Conservative fluid management increases ventilator-free days without influencing overall mortality in acute respiratory distress syndrome. Plasma concentrations of B-type natriuretic peptide (a marker of ventricular filling) or aldosterone (a marker of effective circulating volume) may identify patients for whom fluid management impacts survival.
This was a retrospective analysis of the Fluid and Catheter Treatment Trial (FACTT), a randomized trial comparing conservative with liberal fluid management in acute respiratory distress syndrome. Using plasma collected at study enrollment, we measured B-type natriuretic peptide and aldosterone by immunoassay. Multivariable analyses examined the interaction between B-type natriuretic peptide or aldosterone concentration and fluid strategy with regard to 60-day in-hospital mortality.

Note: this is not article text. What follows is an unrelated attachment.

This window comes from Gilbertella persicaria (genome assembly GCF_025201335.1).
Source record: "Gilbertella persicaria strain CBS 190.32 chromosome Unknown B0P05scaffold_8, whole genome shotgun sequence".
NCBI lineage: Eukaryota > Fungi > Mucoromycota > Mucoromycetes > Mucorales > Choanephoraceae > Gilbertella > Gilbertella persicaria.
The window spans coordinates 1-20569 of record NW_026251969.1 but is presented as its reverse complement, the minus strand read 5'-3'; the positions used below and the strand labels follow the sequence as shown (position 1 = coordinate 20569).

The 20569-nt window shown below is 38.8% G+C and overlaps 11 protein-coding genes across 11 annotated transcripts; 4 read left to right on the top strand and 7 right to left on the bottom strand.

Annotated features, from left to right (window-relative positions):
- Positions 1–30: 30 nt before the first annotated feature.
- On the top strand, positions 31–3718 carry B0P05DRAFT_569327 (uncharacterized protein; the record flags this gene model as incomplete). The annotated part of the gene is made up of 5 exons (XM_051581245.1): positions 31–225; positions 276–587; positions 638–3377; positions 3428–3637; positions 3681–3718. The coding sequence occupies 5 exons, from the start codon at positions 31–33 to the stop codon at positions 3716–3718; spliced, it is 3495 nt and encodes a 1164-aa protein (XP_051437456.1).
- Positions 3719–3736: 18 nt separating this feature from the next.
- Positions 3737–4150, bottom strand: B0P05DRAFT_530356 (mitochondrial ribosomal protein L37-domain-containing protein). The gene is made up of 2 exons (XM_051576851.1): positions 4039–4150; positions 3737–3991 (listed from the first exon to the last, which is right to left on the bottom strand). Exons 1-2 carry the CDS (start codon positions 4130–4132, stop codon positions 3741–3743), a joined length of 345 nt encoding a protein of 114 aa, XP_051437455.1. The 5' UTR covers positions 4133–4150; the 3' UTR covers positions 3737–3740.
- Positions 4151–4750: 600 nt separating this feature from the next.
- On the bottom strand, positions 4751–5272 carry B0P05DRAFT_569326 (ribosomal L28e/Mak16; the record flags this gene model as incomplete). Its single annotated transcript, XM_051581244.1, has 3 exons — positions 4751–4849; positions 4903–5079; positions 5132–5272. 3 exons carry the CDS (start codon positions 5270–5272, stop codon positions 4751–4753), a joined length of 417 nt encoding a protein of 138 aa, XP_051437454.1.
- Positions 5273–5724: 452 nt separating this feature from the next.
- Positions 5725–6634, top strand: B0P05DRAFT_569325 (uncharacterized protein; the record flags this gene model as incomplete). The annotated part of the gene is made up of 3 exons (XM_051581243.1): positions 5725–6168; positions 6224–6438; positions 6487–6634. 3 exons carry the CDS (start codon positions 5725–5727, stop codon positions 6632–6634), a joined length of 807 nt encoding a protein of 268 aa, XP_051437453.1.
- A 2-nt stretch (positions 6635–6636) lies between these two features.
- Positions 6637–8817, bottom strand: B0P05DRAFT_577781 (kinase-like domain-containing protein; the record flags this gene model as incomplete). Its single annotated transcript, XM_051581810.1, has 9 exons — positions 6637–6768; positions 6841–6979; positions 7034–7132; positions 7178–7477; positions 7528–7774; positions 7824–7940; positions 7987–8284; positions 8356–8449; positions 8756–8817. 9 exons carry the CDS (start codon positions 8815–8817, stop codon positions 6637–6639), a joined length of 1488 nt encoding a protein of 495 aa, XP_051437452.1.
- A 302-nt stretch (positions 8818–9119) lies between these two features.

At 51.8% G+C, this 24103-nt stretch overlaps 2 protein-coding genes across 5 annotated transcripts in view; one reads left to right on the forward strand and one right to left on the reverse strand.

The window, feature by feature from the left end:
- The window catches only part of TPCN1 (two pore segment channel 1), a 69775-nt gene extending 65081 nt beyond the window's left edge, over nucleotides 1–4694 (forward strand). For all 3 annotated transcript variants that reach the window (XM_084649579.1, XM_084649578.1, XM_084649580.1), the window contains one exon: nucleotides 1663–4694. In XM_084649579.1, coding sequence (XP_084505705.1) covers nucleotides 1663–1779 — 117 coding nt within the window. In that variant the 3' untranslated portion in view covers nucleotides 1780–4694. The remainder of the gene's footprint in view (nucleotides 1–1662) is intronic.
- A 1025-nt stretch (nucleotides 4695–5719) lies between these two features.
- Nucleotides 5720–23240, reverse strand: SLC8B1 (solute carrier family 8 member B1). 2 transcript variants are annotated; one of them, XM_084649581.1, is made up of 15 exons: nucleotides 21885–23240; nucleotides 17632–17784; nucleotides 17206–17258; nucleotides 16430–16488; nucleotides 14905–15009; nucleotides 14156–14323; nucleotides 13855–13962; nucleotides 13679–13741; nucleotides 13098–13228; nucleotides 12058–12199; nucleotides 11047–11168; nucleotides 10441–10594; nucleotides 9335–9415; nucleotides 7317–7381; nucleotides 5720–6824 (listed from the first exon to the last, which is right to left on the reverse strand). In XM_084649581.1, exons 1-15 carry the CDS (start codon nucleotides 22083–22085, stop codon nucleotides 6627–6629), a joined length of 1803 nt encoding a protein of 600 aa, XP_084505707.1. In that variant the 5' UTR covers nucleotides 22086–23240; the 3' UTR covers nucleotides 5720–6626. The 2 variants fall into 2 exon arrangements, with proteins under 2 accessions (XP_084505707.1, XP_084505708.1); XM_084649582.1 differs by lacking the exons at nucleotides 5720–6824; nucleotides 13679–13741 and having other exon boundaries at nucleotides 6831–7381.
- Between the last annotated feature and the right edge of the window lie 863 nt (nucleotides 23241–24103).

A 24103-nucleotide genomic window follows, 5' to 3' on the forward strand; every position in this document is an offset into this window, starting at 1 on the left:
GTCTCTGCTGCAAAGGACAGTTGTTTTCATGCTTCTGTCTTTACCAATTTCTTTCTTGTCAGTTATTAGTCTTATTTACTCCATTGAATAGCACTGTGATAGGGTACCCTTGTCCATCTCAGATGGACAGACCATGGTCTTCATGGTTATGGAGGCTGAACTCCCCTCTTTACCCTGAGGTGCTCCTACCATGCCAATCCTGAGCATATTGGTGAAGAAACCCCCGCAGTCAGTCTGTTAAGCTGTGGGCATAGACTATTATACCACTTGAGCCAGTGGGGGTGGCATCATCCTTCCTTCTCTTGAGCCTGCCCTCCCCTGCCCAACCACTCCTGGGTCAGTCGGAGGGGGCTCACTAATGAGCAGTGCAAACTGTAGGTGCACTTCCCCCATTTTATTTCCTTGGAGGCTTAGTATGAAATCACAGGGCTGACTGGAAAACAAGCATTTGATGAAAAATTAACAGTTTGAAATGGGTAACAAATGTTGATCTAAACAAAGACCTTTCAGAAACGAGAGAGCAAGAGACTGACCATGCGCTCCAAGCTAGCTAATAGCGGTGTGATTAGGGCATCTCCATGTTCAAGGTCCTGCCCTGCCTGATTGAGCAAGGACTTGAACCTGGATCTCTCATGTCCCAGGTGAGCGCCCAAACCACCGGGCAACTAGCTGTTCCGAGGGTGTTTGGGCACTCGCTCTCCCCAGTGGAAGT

Among 625 patients with adequate plasma, median B-type natriuretic peptide concentration was 825 pg/mL (interquartile range, 144-1,574 pg/mL), and median aldosterone was 2.49 ng/dL (interquartile range, 1.1-4.3 ng/dL). B-type natriuretic peptide did not predict overall mortality, correlate with fluid balance, or modify the effect of conservative vs liberal fluid management on outcomes. In contrast, among patients with lower aldosterone concentrations, conservative fluid management increased ventilator-free days (17.1 ± 9.8 vs 12.5 ± 10.3, P < .001) and decreased mortality (19% vs 30%, P = .03) (P value for interaction = .01).
In acute respiratory distress syndrome, B-type natriuretic peptide does not modify the effect of fluid management on outcomes. Lower initial aldosterone appears to identify patients for whom conservative fluid management may improve mortality.